Medical Care for eye infection around 1880 : LUSENET : San Francisco History : One Thread

My Grandfather lost the vision in one eye sometime around 1880 and the doctor told him it was because of rubbing his eye. How can I learn more about the medical care he would have received and the doctors in practice in SF at that time?

-- Jan Collins (, November 23, 2003


There are a tremendous amount of medical ailments that try to overcome you when you reach your 80s. Many many people today in their 80s have to have cataract eye surgery to clear up the cloudiness. This is where the lens of the eye is removed and a piece of clear plastic is replaced instead. They did not have or even dream of such an operation in the 1880s. In fact, the operation wasn't even possible until the mid 70s and then started getting more routine in the 80s. Your grandfather if he lived long enough would surely have had cataracts. He also might have had I think what's called Retinitis Pigmentosa which is eye degeneration that will lead to blindness. I think there's another disease that causes blindness where the fluid of the eye stops functioning. That could have caused itching and thus rubbing. I hope all of you retirees can afford medical insurnace because many seniors I know can no longer afford it and Kaiser is going up even higher next year to $200 per night instead of a $500 unlimited fee. And there meds are going much higher as well.

There were hordes of doctors in SF in the 1880s though some of the treatment was about as good as witchcraft. I just happened to have a list of doctors sometime before the 1880s some of which were probably still here in the 1880s. Keep in mind that my list does not distinguish between regular medical doctors or optometrists or other types of doctors though I could probably find out which they were if you needed. Here is the list: Dr. Jones Dr. Wallace Dr. A. J. Bowie Dr. Smiley Dr. Enscoe Dr. Robinson Dr. Denn Dr. Gates Dr. Calvert Dr. Holden Dr. W. C. Parker

Stout H.M. Gray S. R. Gerry Bertody McMillan Coit S. R. Harris Turnbull Tewksbury Bennett Mackintosh Rowell

Stackpole May Sturtevant Megguier West Forbes White Whitfield Trescott Gihon Franklin Grover Barstow Gates Shuler Morgan D. S. Smith Parker O'Brien Morrison Pierce Moore Miller Dupuytren Badarous Cole Whitney Eckel Toland Sawyer Bruner Burgess Fourgeaud

-- Harry Murphy (harrymurphy*, November 26, 2003.

My father had cataract surgery at U.C Medical Center in San Francisco during World War II in 1944. He was in the hospital for 10 days and had to lie still for that entire time with sandbags on both sides of his head. He had to wear contact lenses after that for the rest of his life which was to 1974. He really disliked those contacts as they were big hunks of glass. He nick named them, "My Rocks."

His son, that's me, had cataract surgery in the late 1990s. For both operations, I was in the hospital for less than 3 hours each time. They then inserted permanent lenses which are to last a lifetime. Both surgeries worked out very well and I am very pleased. In fact my vision, with glasses, is 20/15. My doctor says, " Your vision is better than perfect." I think he was just trying to make me feel even better than I really feel. Oh, yes, I wanted to drive home myself after both surgeries but they discouraged this.

Between Medicare and my secondary health care provider all the costs were taken care of. So it was no burden on me financially.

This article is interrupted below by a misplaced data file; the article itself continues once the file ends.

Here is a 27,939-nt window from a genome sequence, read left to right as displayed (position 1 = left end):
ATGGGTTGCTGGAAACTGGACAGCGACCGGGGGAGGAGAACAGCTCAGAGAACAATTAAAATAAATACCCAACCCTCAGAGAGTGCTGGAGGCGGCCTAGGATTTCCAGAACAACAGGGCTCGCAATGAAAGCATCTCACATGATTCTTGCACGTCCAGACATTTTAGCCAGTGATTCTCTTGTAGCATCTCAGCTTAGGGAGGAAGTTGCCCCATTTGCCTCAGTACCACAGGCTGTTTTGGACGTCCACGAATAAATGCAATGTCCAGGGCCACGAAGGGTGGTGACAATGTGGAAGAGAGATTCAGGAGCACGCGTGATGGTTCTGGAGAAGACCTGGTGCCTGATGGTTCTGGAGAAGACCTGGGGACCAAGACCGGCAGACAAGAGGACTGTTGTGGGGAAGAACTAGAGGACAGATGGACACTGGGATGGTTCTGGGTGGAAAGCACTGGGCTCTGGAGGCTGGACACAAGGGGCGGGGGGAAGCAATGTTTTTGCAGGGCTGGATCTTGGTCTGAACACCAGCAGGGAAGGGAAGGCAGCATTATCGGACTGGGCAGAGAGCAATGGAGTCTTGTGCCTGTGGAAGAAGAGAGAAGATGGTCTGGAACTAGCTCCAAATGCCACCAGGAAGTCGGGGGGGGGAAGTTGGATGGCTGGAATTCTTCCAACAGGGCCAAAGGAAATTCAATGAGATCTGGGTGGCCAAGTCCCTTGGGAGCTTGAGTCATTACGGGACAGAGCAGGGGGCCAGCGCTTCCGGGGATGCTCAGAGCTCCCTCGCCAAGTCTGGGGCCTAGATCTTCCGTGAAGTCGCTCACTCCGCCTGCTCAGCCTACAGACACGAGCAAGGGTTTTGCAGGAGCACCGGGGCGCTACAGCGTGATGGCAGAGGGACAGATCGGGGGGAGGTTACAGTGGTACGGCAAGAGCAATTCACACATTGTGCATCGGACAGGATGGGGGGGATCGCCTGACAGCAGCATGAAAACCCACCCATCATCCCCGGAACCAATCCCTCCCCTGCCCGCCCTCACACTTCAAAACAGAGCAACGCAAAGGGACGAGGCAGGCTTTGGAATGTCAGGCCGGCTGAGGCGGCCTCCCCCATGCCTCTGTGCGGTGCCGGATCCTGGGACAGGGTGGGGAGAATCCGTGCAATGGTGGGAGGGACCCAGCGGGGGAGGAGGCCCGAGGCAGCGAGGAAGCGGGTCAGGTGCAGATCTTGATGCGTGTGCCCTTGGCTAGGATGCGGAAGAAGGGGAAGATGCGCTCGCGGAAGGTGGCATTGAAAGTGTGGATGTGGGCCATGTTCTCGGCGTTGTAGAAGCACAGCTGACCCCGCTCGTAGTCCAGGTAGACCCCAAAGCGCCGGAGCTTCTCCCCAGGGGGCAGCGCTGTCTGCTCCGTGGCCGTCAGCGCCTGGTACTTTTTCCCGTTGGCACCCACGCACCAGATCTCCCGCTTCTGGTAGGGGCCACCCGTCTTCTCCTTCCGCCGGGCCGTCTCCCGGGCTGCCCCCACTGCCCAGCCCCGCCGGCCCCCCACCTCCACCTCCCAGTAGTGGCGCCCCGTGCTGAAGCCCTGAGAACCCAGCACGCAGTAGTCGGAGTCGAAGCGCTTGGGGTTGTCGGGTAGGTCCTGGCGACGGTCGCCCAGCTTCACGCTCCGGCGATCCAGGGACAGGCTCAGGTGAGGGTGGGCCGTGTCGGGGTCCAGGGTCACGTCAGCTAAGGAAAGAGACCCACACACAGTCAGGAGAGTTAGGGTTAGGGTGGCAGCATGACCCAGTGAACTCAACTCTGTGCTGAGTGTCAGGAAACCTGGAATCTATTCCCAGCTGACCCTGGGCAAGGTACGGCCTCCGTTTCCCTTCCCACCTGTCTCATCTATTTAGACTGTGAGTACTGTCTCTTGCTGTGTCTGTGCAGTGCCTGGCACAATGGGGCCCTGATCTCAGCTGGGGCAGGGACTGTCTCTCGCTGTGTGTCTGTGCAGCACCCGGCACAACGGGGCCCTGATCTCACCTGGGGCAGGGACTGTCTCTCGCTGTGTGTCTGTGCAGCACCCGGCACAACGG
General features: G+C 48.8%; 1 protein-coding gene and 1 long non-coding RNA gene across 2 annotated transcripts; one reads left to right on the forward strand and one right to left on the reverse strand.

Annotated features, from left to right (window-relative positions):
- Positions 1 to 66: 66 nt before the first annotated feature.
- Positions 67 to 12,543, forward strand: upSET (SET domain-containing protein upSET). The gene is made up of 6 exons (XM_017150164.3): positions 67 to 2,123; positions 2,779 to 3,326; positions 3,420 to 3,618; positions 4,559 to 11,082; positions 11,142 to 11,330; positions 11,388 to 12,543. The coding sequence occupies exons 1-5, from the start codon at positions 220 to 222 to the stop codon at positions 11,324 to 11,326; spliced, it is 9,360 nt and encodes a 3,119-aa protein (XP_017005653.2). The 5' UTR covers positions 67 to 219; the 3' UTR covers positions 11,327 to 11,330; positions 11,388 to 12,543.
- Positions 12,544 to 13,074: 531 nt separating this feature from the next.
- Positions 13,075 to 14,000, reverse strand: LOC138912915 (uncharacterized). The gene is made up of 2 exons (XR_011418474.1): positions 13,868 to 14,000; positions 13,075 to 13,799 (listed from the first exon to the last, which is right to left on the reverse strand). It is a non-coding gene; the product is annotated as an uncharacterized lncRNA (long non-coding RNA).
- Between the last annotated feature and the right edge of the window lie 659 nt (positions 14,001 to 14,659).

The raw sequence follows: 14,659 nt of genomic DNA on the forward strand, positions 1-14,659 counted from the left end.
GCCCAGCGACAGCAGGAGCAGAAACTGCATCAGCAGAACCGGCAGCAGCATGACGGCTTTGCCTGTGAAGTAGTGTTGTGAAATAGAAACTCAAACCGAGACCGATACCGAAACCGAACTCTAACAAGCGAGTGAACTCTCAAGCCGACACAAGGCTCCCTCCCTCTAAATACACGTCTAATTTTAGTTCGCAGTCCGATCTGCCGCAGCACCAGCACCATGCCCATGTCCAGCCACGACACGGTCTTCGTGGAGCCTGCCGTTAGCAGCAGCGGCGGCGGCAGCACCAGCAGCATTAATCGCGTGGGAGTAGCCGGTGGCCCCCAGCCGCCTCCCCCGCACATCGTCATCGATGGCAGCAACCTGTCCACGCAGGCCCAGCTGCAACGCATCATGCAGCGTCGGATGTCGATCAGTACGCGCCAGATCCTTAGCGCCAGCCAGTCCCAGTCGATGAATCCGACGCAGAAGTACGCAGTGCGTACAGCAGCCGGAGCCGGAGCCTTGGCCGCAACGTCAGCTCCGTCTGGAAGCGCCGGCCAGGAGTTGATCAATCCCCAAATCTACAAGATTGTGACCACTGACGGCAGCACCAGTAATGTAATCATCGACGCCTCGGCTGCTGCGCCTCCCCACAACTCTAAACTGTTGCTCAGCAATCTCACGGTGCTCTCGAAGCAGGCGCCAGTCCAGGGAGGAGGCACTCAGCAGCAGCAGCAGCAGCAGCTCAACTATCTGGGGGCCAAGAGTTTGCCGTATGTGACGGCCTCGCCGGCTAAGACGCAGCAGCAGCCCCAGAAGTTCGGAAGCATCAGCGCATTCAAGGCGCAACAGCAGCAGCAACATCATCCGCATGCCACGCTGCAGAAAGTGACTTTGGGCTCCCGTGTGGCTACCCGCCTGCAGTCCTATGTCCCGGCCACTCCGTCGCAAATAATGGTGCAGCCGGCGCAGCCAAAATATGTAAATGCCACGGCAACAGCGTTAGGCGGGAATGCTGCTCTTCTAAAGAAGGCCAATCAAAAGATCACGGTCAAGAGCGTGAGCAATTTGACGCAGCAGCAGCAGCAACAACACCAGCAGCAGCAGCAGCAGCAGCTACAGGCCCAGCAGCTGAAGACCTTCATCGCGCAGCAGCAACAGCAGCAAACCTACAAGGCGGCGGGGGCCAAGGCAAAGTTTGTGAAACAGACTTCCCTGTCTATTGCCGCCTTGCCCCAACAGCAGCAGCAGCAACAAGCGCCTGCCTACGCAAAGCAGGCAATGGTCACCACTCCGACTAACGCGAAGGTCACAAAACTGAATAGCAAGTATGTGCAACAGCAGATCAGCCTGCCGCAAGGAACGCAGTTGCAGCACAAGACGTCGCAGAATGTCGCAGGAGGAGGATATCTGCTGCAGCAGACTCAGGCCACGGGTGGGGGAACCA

My only reason for this posting was to let you young folks out there to not be afraid of this surgery. I am told that all of you, if you live long enough, will need this surgery.


-- Frank Grant (, November 26, 2003.

Yes if you live long enough, you will need eye cataract surgery as well as several others including prostrate surgery. Something to look forward to isn't it?

Interesting that your father had cataract surgery in 1944. They were probably doing experimental surgery or perhaps not implanting an actual lens in the eye. From what I was told, they didn't even have implant lenses available until 1949 and that many of the surgeries attempted up until the late 70s failed more times than succeeded. Better microsurgical techniques and better quality lens material at that time resulted in greater success.

-- Harry Murphy (harrymurphy*, November 27, 2003.

Harry, thank you for your comments. You are absolutely correct,they didn't know what implants were back in the 40s. You mentioned prostate surgery. This is,of course, changing the subject a bit but I was diagnosed with prostate cancer early in 2000,a fairly advanced case. Well, we caught it in time. After a DRE and a PSA,the only sure way of diagnosing this cancer is a biopsy.

I opted for radiation treatment, there were a few other options but this one seemed the least invasive. It entailed going to the hospital 5 times a week for 7 weeks and getting massive doses of radiation at the correct spot. The side effects were horrific at first but after a short period of time they went away and I feel great now and lead a very normal life. My urologist gave me another 15 years to live, that would put me up in the 90 year old category. I wonder if he used a crystal ball?

Some of you might not know what those initials mean. DRE is that infamous digital rectal exam and PSA is a simple blood test. The important thing for you guys out there, especially in the age bracket of about 50 years, is to have a physical every year. It could well save your life.

Sorry to pontificate on this subject, but it is an important message. To the woman in your life it is extremely important.

-- Frank Grant (, December 03, 2003.

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